The Fisheries and Maritime Museum undertakes the role of special museum for Danish fishing industry
In Denmark, fishing has always played an important part in the daily lives of folk who live near the coast. From the fishing of herrings in the Middle Ages to the whalers of the 15th and 16th centuries, the importance of fishing catches has always been felt. Cod, salmon and eels have been caught with innumerable types of equipment throughout Denmark, and at the end of the 1800s, with the invention of the anchor seine and the rich supply of plaice, Denmark became one of the greatest fishing nations in the world.
Fishing has taken place along the entire Danish coast throughout history, and at times, has attracted workers from rural areas and towns. Probably the most famous is the large-scale fishing for herring in the waters of Øresund (the Sound) in the Middle Ages. It was normal practice to supplement one’s farming or work as a casual labourer with fishing, and only a few places such as Skagen and Harboøre had full-time fishermen.
Fishing with baited hooks on longlines was usual in Danish waters. As late as the early 20th century, longlines were used to catch cod off the west coast of Jutland, and on Bornholm, fishermen tied hooks on long, fixed lines – links – to catch salmon. Fishing with longlines was hard work, and on the west coast fishermen were dependent on skilled baiter-girls who would bait thousands of hooks every day in the fishing season. After 1880 fish could be sold in the cities of Europe thanks to the railway from west Jutland, and longline fishing expanded – but only for a brief period, as cutters with new equipment increased their range on the North Sea after 1900 and eventually dominated the Danish fishing industry since then. One key person in this development was a poor smallholder named Jens Væver, who invented a new fishing method – the anchor seine.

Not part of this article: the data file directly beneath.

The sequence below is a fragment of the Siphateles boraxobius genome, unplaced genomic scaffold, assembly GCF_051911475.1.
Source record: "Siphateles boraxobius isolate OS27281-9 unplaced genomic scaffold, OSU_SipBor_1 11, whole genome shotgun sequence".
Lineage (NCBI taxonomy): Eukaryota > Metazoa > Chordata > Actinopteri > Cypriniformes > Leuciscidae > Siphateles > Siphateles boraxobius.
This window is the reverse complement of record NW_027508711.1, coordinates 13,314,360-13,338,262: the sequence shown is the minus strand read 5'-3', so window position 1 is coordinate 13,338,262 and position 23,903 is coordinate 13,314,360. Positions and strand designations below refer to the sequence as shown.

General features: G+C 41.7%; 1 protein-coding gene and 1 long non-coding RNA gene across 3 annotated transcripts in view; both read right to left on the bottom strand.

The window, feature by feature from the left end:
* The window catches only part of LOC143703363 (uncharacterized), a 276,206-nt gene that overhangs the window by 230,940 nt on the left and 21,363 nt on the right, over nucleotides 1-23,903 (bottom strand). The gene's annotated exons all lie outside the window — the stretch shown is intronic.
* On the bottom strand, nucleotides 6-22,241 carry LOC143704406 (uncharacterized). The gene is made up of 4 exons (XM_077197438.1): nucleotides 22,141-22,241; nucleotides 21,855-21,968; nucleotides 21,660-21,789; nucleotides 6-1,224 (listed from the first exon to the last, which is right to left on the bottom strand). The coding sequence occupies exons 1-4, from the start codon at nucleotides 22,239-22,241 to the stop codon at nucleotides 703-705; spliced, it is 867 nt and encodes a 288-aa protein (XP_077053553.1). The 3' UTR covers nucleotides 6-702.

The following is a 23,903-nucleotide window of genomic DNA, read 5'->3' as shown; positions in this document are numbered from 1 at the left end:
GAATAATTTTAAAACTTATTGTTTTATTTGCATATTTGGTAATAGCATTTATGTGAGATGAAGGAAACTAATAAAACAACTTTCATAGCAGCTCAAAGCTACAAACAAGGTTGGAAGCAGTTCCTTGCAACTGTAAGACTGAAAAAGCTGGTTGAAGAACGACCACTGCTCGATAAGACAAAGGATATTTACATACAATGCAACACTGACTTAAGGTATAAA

Soon the anchor seine was introduced by fishermen from north Jutland to the newly-constructed harbour in Esbjerg, and conditions in the North Sea off Esbjerg were particularly well-suited to fishing with the anchor seine. After 1900, Esbjerg became the most important Danish anchor seine harbour, and fishermen from all over Denmark flocked there to fish for plaice. Together with the new, effective motorised cutters, the new equipment invigorated Danish fisheries, and from 1920 to 1960 Danish fishermen and wooden cutters could be seen in nearly every fishing harbour around the North Sea. Anchor seining is the most original Danish contribution to the development of fishing in the world at large, but it lost its importance when the dismantling of fishing boats accelerated in the 1980s; since that time, fishing for plaice in the North Sea has been dominated by trawlers.
The age of wooden cutters on the North Sea lasted until the 1980s, when the fishing industry became increasingly regulated by quotas and other limitations. Many North Sea cutters started to fish for herring and other breeds for use as animal feedstuffs with trawl nets. This was called ‘trash fish’ or industrial fishing, and the catch was turned into fish meal and fish oil. Industrial fishing made a lot of money, and new, bigger steel fishing boats were built to replace the wooden vessels. While fishing grew even more effective, limitations were introduced so that fewer vessels had to share the work of catching fewer fish. Hundreds of light blue cutters were scrapped, and over 40 years the number of fishermen fell by 80%. In 2007 a new form of fisheries regulation was introduced to Denmark with individually transferable quota shares. This started a widespread development that concentrated quota shares among fewer fishing vessels and a renovation of the fishing fleet. The number of fishermen and vessels fell, whereas on the other hand, the profitability of fishing was improved for the majority of the remaining fishing businesses.